"In October 1981, skeletal remains were discovered at what was then the county’s old landfill, on Highway 249 in Ashland City. TBI agents began working alongside the Cheatham County Sheriff’s Office in investigating the death. Forensic anthropologists at the University of Tennessee determined that the skeletal remains were those of a young, white female, originally estimated to be between 14 and 17 years old.

According to the UT Anthropology Department, the girl was estimated to have been deceased for three to nine months prior to the discovery of her remains. After exhausting all leads, investigators could not determine the victim’s identity, and she was classified as a Jane Doe. It would be many years later before DNA technology would catch up and aid in providing information in this case. In 2007, the UT Forensic Anthropology Center submitted a sample of the woman's remains to the University of North Texas Center for Human Identification (UNTCHI). A DNA profile was developed and entered in the Combined DNA Index System (CODIS) and the National Missing and Unidentified Persons System as UP1582, in hopes that the girl would eventually be identified.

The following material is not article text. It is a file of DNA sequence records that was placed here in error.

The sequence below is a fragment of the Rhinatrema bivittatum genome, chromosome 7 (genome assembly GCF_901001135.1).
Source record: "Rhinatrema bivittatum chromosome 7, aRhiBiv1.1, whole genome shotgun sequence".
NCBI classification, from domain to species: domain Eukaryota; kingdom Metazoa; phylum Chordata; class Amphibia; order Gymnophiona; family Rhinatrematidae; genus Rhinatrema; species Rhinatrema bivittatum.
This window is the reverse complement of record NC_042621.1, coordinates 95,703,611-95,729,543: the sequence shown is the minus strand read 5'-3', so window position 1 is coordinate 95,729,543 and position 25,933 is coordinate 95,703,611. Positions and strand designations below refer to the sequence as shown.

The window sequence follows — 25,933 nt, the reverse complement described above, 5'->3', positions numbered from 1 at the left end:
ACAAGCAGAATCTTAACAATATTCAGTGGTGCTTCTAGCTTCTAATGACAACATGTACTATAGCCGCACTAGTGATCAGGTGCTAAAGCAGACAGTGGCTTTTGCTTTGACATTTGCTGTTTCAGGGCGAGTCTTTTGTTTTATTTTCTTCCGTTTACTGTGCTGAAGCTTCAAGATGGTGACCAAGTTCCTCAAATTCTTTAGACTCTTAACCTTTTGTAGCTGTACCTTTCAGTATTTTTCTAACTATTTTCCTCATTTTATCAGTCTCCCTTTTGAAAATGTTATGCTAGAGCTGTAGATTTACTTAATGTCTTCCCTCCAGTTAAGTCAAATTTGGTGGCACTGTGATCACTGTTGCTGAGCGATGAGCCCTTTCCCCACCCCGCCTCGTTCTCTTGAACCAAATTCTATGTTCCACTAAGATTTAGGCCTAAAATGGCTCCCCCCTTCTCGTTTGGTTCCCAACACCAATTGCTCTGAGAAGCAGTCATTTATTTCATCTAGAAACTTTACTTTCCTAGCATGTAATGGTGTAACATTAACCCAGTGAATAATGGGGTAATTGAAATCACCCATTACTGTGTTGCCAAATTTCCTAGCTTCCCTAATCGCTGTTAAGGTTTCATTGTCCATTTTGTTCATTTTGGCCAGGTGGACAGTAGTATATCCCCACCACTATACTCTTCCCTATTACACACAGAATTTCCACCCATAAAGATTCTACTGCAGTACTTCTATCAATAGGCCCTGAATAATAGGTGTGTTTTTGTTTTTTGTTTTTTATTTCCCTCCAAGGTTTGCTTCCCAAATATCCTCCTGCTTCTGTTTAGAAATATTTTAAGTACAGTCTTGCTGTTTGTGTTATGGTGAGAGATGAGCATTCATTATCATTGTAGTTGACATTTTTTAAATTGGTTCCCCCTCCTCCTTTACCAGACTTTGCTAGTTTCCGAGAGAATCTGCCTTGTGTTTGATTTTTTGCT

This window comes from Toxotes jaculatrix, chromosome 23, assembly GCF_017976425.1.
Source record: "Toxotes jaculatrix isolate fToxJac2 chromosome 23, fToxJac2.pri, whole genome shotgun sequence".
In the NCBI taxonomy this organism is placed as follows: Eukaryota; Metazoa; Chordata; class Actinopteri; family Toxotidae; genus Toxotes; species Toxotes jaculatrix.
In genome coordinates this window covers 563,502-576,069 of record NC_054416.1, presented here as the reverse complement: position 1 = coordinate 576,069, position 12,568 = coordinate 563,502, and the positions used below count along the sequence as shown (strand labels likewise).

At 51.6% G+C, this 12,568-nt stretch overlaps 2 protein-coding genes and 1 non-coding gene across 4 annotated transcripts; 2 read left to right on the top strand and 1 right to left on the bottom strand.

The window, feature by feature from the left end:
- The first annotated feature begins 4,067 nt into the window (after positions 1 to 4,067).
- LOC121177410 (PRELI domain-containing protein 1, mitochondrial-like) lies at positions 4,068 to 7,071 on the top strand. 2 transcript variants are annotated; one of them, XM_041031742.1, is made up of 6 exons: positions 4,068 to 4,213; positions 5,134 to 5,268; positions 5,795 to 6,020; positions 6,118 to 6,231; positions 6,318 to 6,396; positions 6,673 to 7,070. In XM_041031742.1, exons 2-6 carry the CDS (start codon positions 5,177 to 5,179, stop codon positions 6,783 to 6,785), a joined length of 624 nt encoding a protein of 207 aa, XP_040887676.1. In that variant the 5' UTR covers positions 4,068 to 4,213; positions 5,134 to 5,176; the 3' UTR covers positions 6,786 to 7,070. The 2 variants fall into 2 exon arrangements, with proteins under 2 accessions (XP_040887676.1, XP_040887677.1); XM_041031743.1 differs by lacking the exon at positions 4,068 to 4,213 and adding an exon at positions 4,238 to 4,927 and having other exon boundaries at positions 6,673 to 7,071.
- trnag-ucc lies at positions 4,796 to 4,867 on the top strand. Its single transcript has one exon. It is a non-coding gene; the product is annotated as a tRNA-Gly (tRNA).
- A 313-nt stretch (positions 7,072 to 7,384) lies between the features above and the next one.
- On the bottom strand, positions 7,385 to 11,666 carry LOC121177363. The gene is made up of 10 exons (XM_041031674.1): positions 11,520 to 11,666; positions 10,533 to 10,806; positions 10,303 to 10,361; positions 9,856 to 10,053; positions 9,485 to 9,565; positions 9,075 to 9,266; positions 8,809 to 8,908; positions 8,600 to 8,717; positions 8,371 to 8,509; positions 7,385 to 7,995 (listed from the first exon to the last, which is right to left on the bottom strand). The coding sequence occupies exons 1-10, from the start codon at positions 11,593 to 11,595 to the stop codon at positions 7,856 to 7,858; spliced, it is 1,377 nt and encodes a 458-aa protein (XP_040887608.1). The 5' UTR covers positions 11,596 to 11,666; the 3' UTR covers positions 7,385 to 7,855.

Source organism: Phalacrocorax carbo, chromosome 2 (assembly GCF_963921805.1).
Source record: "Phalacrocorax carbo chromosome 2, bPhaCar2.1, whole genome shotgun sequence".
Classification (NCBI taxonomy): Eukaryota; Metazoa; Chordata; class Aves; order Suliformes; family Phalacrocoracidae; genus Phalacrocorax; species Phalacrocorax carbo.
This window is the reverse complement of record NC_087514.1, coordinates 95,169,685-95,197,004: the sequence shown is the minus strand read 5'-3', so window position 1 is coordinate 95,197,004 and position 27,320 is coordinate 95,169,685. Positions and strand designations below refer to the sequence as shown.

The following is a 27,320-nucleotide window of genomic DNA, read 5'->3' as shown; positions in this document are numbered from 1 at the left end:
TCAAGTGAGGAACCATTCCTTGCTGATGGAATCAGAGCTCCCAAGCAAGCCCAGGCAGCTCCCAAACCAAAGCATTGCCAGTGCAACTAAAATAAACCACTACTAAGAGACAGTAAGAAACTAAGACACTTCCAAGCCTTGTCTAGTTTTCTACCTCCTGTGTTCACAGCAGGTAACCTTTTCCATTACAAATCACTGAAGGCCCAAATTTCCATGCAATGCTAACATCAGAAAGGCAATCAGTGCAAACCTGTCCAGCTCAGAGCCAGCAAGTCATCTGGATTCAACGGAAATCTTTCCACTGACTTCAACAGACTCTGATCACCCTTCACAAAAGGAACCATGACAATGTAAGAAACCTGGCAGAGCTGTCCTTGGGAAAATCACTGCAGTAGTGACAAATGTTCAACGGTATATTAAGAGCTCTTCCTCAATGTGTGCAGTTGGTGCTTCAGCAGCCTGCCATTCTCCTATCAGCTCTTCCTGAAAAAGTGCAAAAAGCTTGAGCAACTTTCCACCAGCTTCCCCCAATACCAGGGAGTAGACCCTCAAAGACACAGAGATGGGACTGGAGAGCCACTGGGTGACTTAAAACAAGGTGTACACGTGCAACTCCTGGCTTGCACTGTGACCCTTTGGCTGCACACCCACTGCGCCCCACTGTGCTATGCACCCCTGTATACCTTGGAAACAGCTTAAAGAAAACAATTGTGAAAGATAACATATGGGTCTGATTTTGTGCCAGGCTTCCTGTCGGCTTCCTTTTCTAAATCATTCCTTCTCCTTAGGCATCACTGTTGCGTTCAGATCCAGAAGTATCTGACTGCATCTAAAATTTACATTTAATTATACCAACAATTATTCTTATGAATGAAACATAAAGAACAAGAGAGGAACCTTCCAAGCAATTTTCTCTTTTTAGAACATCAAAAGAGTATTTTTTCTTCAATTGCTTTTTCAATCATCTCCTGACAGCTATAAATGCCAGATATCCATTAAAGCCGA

''In December of 2023, as part of the Unidentified Human Remains DNA Initiative, TBI agents submitted a sample of the girl's skeletal remains to Othram Inc., a private lab based in Texas, for forensic genetic genealogical DNA testing. Othram scientists developed a suitable DNA extract and the used Forensic-Grade Genome Sequencing® to build a comprehensive DNA profile for the unknown girl. The profile was used by Othram’s in-house forensic genetic genealogy team to develop investigative leads that were returned to law enforcement investigators.

The investigative leads provided information about possible relatives connected to the girl. A TBI intelligence analyst used that information to locate potential family members in Middle Tennessee and Florida. Agents made contact with several of those family members and confirmed they had a family member they had not heard from in more than four decades. Agents were able to obtain a DNA standard from family members to be compared against the victim's DNA. This month, the team positively identified the woman as Linda Sue Karnes, born August 10, 1965. Linda was originally from Cleveland, Ohio, but grew up in Cunningham, Tennessee. Prior to her death, she spent time in the Montgomery County Girls Home in Clarksville.